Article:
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The Bamberg herald. [volume] (Bamberg, S.C.) 1891-1972, February 03, 1910, Image 6

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Bnrning of His Home and Accidental
Shooting of Cousin by His Son
Undermined His Reason.
Sumter, Jan. 30.?Maj. Marion
iloise, a leading lawyer and financier
of this place, killed himself with a
Colt's revolver in his office this afternoon
about 6 o'clock. He had been
in bad health recently and this is
supposed to have been the cause of
the tragedy.
Shortly after 6 o'clock this evenine.
Dozier Lee. son of R. D. Lee,
Maj. Aloise's partner, went into the
office and discovered the major's
dead body on a settee in the centre of
the office. In his right hand, which
rested on his hip. was a Colt's revolver
and in his right temple was a
bullet wound that showed conclusively
the cause of his death.
Davis Moise. a son of the dead
man, was summoned immediately
and he in turn called in Dr. Walter
Cheyne, the family physician. Dr.
Cheyen said that death had resulted
In Nervous Condition.
Maj. Aloise had been in a nervous
condition for some time following
the burning of his home on December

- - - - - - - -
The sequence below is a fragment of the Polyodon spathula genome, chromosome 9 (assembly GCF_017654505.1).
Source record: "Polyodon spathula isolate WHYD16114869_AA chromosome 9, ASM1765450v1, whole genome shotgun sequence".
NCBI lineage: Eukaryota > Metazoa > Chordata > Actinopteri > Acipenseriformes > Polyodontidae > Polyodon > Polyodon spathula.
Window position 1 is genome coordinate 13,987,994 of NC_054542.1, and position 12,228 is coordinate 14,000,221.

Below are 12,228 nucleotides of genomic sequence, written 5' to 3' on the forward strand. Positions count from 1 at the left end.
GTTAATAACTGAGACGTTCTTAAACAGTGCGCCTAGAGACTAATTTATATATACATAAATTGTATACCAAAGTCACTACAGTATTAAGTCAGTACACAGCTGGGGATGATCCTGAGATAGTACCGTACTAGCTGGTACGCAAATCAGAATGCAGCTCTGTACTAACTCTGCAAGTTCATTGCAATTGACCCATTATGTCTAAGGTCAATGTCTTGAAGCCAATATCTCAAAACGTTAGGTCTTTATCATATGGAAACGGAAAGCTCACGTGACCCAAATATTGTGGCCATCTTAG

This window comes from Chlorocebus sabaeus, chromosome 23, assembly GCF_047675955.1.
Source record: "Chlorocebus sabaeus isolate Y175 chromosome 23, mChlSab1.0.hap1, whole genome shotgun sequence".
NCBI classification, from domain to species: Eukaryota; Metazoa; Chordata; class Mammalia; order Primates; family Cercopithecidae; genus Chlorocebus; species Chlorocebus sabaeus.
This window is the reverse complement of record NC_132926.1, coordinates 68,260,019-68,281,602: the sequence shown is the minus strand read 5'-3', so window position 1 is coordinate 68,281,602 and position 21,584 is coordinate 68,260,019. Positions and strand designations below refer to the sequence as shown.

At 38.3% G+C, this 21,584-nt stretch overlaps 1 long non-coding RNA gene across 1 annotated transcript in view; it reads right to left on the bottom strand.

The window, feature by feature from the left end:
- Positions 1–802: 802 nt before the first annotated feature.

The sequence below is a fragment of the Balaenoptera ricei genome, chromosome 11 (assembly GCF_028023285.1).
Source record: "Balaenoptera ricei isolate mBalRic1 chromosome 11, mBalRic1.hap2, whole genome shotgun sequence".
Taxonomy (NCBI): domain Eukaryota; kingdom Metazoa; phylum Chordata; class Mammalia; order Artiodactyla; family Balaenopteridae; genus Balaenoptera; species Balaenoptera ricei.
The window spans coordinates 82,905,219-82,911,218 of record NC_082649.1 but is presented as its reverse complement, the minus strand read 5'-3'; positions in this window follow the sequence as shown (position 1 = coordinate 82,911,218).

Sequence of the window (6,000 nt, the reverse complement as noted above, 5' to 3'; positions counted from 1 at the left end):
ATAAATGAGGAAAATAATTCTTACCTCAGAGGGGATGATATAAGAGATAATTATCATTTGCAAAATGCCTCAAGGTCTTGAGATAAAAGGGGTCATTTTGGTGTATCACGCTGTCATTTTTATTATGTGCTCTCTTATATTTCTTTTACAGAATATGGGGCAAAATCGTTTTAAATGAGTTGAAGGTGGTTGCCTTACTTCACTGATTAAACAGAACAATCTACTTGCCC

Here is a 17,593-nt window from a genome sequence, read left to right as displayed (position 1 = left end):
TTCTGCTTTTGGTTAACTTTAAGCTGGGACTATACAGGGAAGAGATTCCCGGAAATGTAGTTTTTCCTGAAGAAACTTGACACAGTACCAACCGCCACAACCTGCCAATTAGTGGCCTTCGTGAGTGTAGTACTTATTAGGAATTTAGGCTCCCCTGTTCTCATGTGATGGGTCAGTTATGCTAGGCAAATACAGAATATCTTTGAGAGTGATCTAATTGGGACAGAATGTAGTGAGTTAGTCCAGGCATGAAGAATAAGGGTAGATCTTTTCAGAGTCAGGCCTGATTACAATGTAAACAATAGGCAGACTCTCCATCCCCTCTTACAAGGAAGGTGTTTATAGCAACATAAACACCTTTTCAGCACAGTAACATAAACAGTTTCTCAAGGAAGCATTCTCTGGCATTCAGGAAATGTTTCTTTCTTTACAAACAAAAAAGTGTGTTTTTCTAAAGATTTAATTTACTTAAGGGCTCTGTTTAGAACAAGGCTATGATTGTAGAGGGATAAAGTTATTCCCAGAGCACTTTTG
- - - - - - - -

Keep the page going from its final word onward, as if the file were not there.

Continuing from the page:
30, and the accidental shooting by
his young son of a cousin. The
wounded boy recovered but his life
hung in the balance for a while and
this, with the loss of his home, it is
f said, preyed on the mind of Aiaj.
Moise and put him into such a state
nprvnnsness that his family and
friends had been extremely worried
about him.
Maj. Moise had lately suffered
from an attack of grip which increased
the depression to the point
that it bordered on melancholia, adding
to the anxiety which his family
had felt about him for some days.
He was a gentleman of large means
and correct habits, and his business
and professional affairs are now, as
^ always, in excellent condition, so that
illness with resulting depression is
to be set down as the sole cause of
his act.
The major and his wife had an
engagement to take a friend driving
this morning but the engagement was
broken on account of the major's
feeling badly. He ordered his carriage